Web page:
where 0.33 is derived from 0.053 × 6.25.

Amino acid composition

The reason for revisiting endogenous urinary excretion was to identify which AA were upstream of these urinary excretions. After the examination of metabolic pathways yielding each of these urinary excreted compounds, only endogenous urea and 3-methyl-His excretions require a direct input of essential AA (EAA), if we exclude Arg from true EAA. Indeed, endogenous PD are synthesized from Asp, Gln and Gly; creatine and creatinine from Arg and Gly (it requires S-adenosyl Met, but as for other metabolic pathways, this does not represent a net Met requirement); and hippuric acid is synthesized from Gly. Endogenous urea excretion is assumed to have a revisited whole empty body AA composition (Williams, Reference Williams1978; Rohr and Lebzien, Reference Rohr and Lebzien1991; Ainslie et al., Reference Ainslie, Fox, Perry, Ketchen and Barry1993; Van Amburgh et al., Reference Van Amburgh, Collao-Saenz, Higgs, Ross, Recktenwald, Raffrenato, Chase, Overton, Mills and Foskolos2015); the mean of these studies, corrected for incomplete recovery of AA with 24-h hydrolyses, is reported on a TP basis in Table 1. Therefore, to determine AA secretion in endogenous urinary N output, we need first to calculate endogenous urea excretion,

(5)$${\rm{TP\, endogenous\, urinary \hyphen ure}}{{\rm{a}}_{{\rm{secretion}}}}\left( {{\rm{g/day}}} \right){\rm{ }} = {\rm{ }}0.0625{\rm{ }} \times {\rm{ BW}},$$

where 0.0625 was derived from 0.010 g N/day × 6.25; and multiply this secretion by the corresponding AAcorr composition, assumed to be that of whole empty body (Table 1).

(6)$${\rm{AA\, endogenous\, urinar}}{{\rm{y}}_{{\rm{secretion}}}}\left( {{\rm{g/day}}} \right){\rm{ }} = 0.0625{\rm{ }} \times {\rm{ BW }} \times {\rm{ }}\left[ {{\rm{A}}{{\rm{A}}_{{\rm{corr}} - {\rm{WholeEmptyBody}}}}} \right]/100$$

where (AAcorr–WholeEmptyBody) is in g AA/100 g TP.

To complete the estimation of His excretion in endogenous urinary loss, 3-methyl His urinary excretion, as described above (mg His/day = 7.82 + 0.55 × BW), needs to be added. And finally, to complete the estimation of contribution of Arg to urinary N excretion, we need to include its contribution to creatinine and creatine, that is, 0.052 × BW g Arg/day.

Metabolic fecal protein secretion

True protein secretion

This is certainly protein secretion with the largest discrepancy in its prediction varying, for example, between 337 and 621 g/day for a cow eating 23 kg/day of a 16.5% CP diet when predicted with five formulation models (Lapierre et al., Reference Lapierre, Larsen, Sauvant, Van Amburgh and Van Duinkerken2018). Reasons for this high discrepancy are inherent to the difficulty in performing its measurements and to the ambiguous definition of MFP. First, the determination of MFP in ruminants cannot be done as simply as in monogastrics where MFP is measured in animals fed an N-free diet. Predictions of MFP in ruminants have been based on regressing intake of digestible CP on CP intake with the negative intercept estimated as MFP, averaging, for example, 34, 33 and 29 g CP/kg DM intake (DMI) in earlier studies (Holter and Reid, Reference Holter and Reid1959; Waldo and Glenn, Reference Waldo and Glenn1984) comparable to 32 and 27 g CP/kg DMI reported in more recent studies (Jonker et al., Reference Jonker, Kohn and Erdman1998; Kauffman and St-Pierre, Reference Kauffman and St-Pierre2001). In a meta-analysis using 65 growing-finishing cattle studies (291 treatment means) and 43 dairy cow studies (164 treatment means), Marini et al. (Reference Marini, Fox and Murphy2008) obtained an intercept of 30 g CP/kg DMI when ignoring the multidimensionality of the relationship with other parameters. Predictions of MFP have also been calculated subtracting predicted undigested feed N from fecal N when animals were fed low CP diets (29.4 g CP/kg DMI; Swanson, Reference Swanson1977). However, it has been demonstrated that MFP losses are related more closely to feces output than to feed intake (Swanson, Reference Swanson1977): for this reason, some formulation models have based their estimation of MFP on indigestible DM (CNCPS; Fox et al., Reference Fox, Tedeschi, Tylutki, Russell, Van Amburgh, Chase, Pell and Overton2004) or the outflow of organic matter from the digestive tract (NorFor, 2011; INRA, 2018). However, because of the uncertainty related to the estimation of DM digestibility, the National Research Council (2001) predicted MFP based on DMI.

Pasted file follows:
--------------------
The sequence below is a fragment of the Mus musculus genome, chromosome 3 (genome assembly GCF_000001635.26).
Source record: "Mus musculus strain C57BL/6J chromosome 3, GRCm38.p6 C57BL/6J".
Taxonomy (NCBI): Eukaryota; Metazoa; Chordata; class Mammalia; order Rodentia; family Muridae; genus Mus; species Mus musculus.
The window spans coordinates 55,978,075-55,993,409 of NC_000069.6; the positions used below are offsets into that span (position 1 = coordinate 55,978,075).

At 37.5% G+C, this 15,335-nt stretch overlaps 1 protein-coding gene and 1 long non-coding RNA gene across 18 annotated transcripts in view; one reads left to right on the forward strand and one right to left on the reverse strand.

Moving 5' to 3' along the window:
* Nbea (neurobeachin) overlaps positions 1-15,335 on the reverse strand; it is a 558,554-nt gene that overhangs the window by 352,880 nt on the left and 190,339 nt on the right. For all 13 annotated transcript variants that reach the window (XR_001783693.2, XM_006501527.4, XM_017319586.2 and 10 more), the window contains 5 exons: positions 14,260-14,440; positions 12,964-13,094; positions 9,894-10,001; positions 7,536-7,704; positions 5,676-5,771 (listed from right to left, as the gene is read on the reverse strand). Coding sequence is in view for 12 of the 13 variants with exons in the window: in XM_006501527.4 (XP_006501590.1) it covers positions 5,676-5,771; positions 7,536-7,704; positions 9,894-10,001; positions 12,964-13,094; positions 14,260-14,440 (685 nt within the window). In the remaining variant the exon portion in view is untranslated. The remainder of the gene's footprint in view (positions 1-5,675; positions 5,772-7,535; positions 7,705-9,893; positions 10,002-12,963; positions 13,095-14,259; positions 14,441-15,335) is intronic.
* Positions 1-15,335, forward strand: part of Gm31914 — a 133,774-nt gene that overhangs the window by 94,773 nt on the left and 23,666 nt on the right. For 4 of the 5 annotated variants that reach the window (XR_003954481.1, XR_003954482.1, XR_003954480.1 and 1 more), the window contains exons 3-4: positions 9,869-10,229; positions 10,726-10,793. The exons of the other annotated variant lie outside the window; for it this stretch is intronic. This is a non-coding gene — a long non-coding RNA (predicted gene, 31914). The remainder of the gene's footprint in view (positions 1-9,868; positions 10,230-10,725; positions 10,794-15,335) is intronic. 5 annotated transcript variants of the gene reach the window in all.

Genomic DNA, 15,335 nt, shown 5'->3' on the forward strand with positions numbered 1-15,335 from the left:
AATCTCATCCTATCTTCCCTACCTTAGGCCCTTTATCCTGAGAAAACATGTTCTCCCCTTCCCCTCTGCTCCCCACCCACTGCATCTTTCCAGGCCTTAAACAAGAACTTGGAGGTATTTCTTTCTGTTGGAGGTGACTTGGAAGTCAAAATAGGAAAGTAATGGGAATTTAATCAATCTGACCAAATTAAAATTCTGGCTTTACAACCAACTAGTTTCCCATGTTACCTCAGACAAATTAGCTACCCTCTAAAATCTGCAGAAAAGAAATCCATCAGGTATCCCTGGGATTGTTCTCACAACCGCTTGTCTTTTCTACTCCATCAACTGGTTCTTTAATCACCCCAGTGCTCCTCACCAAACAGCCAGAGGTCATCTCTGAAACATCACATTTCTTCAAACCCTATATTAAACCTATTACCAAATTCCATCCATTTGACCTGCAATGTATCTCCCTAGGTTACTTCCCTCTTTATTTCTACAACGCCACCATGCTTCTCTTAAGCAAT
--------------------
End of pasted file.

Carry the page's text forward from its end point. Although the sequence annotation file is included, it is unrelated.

However, the values obtained from the methods described above are not strictly a measure of loss of true protein from endogenous origin. Indeed, it was already raised at the beginning of the 1980s that these estimations of MFP included bacteria and bacterial debris (Swanson, Reference Swanson and Owens1982) and then the question ‘Is the source of bacteria primarily waste N rather than a metabolic cost to the animal?’ was raised (question from Trenkle: Swanson, Reference Swanson and Owens1982). Indeed, the metabolic demand for MFP should be only derived from endogenous secretions originating directly from AA (either from arterial supply and small intestinal digestion) and not from urea recycled into microbial protein. Therefore, NRC (2001), recognizing that a part of this fecal material contains undigested ruminal microbial CP, assumed that 50% of indigestible microbial protein appears in the feces and should be excluded from initial MFP prediction.